emergency.  These with a few others, such as signalmen, brought the
total in each ship up to no less than fifty-three.

In the case of the _Merrimac_ at Santiago, during the Spanish-American
war, Lieutenant Hobson was accompanied by only about half a dozen men.
At Port Arthur the Japanese blockships, at each of their attempts, also
carried very small crews.  But it must not be forgotten that all those
attempts failed.

Now, it was decided to give each blockship a large lifeboat and some
life-saving rafts, and also to arrange for other craft to proceed to
the rescue.  The chances of recovering any of the personnel certainly
appeared to be very remote, especially when one realised that the
rescue would have to be effected practically underneath the enemy's
guns, and even behind their trench defence system on the coast-line.

The chances of rescue must bear some relation to the numbers to be
rescued.  For this reason it was decided to disembark the oversea
passage crews from each blockship before arriving within the danger
zone.

[Sidenote: Motor Launches for Rescue Work]

When the question arose as to which of the motor {89} launches should
be used for effecting the rescue of the crews from the blockships,
volunteers were asked for.  In spite of the almost incredible
difficulties and tremendous risk involved the number of applications
for this dangerous task was most embarrassing.  Eventually lots were
drawn and the winners were greatly envied by their less fortunate
confrères.

The organisation necessary to ensure efficient co-operation, and
co-ordination of effort, was no small matter.  Every vessel, however
small, had important duties to fulfil.  At any moment during the
operation success might depend on the action of a single unit: it would
be difficult to conceive any circumstances where the value of
initiative would be more pronounced.  Nothing could be left to
chance--any suggestion of possible failure was unthinkable.



{90}

CHAPTER VII

MATTERS AFFECTING THE PASSAGE.  THE SUPPORTING FORCES.  THE GERMAN
SEA-FORCES.  THE PREPARATORY WORK


Safe passage across the seas, especially from the navigational point of
view, provided much food for thought.  The liability of new shoals to
form and of old shoals to move their position, the consequent lack of
dependence on the charts, and the absence of the usual navigational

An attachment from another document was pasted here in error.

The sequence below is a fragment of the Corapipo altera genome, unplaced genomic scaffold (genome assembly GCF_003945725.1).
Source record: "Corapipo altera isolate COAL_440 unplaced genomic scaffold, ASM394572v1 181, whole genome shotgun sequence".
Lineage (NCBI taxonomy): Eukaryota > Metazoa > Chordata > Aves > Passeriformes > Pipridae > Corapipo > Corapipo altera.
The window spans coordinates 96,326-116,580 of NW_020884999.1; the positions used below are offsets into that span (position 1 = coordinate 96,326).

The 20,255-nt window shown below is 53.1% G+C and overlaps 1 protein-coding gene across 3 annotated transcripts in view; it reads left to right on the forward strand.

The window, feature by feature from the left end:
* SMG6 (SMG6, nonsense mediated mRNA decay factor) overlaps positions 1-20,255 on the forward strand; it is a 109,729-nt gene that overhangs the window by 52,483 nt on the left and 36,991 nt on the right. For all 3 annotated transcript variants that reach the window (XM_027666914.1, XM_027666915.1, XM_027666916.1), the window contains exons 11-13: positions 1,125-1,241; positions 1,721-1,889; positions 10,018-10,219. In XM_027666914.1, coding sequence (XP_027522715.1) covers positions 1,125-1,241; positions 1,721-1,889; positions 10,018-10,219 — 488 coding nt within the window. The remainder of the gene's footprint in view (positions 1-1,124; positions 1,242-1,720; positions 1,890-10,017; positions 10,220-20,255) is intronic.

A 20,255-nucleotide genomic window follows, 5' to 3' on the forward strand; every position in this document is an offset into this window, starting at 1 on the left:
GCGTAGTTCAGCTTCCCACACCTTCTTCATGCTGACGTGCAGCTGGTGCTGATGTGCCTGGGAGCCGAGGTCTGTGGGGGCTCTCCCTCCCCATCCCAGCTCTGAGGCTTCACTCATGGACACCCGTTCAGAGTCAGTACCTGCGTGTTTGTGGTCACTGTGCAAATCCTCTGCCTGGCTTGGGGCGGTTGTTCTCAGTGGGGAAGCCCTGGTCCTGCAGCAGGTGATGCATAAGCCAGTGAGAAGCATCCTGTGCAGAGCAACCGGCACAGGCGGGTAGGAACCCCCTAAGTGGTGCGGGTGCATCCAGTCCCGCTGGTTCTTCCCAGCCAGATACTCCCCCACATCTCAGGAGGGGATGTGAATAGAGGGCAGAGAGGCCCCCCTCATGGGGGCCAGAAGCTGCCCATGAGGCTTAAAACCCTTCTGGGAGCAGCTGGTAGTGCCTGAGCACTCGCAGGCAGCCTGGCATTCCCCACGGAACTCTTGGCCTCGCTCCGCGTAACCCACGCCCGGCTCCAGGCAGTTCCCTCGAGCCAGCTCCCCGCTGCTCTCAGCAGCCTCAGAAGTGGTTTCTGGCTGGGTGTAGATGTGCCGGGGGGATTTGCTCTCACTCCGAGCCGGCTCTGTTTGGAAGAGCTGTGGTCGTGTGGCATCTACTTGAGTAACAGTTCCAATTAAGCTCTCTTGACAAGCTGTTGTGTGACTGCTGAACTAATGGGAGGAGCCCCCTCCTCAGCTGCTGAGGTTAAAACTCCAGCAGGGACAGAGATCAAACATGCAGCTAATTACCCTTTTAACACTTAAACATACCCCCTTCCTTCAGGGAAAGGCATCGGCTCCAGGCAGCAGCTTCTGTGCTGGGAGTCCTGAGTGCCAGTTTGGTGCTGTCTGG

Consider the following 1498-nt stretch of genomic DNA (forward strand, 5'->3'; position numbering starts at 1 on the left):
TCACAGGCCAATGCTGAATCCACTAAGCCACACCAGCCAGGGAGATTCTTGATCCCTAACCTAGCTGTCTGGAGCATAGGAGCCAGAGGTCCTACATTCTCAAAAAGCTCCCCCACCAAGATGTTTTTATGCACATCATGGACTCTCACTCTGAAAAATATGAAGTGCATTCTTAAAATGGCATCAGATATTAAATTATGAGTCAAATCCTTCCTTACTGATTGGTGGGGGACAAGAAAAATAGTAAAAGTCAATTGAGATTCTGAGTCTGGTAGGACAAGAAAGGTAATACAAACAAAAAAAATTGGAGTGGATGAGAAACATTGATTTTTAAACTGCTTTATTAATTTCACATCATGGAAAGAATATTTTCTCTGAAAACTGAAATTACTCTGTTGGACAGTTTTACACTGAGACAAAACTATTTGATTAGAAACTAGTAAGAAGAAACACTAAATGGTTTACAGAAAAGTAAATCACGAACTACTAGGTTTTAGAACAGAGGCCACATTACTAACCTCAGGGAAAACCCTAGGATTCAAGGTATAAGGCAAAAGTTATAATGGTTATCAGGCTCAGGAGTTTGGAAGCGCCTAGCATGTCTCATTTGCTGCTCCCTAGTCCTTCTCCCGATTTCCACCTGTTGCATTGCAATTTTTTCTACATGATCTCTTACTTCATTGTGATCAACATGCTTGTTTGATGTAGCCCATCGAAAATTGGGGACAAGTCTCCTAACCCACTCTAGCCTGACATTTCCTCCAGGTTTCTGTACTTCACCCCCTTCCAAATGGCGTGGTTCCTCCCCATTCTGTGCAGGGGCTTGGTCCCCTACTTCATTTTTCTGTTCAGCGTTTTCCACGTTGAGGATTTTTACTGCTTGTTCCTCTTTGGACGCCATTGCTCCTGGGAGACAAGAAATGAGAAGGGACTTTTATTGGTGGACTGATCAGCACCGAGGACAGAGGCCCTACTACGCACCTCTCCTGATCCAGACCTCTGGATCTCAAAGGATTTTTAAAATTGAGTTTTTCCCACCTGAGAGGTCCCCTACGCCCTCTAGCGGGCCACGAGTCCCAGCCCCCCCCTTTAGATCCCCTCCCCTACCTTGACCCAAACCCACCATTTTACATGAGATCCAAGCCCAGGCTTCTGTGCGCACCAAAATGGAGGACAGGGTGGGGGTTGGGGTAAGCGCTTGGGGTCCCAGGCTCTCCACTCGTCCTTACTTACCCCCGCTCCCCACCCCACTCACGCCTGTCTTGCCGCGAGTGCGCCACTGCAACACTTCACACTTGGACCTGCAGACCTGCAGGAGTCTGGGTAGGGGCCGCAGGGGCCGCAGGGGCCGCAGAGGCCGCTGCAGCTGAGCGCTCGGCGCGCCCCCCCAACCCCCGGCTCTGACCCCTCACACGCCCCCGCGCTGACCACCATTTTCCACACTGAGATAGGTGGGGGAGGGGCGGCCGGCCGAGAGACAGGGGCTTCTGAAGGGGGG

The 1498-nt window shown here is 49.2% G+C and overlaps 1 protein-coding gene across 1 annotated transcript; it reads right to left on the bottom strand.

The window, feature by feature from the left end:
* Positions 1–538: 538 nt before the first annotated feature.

aids have already been mentioned.

These navigational difficulties, increased by the low visibility which
obtains at night, combined to form the first of the three main
obstacles to be encountered in blocking operations of this nature,
namely, the difficulty of locating the destination.

Considerable amusement was caused in naval circles, subsequent to the
operation, when a certain individual, from another country, published a
special piece of "inside information," to wit, that the method whereby
_Vindictive_ reached Zeebrugge Mole was a great secret, known only to
Captain Carpenter and one other, involving intricate calculations in
connection with astronomical phenomena.  I was extremely interested in
this suggestion for it was the first that I had heard of it.  As a
matter of fact the safe navigation was largely the outcome of a very
fine piece of work by two officers specially lent from the Hydrographic
Department of the Admiralty.[1]


[1] Captain H. P. Douglas and Lieutenant-Commander F. E. B. Haselfoot.


{91}

The major portion of the area through which the various forces were to
pass was surveyed under great difficulties.

[Sidenote: Object of Special Survey]

The surveying vessels were often forced to remain within the danger
zone of the German batteries, and, owing to shortness of time, had to
utilise every possible opportunity for fixing positions of buoys,
taking soundings, examining areas where new shoals were suspected,
marking the limits of old shoals, laying down special marks to assist
the passage of the expedition, and to enable the bombarding vessels to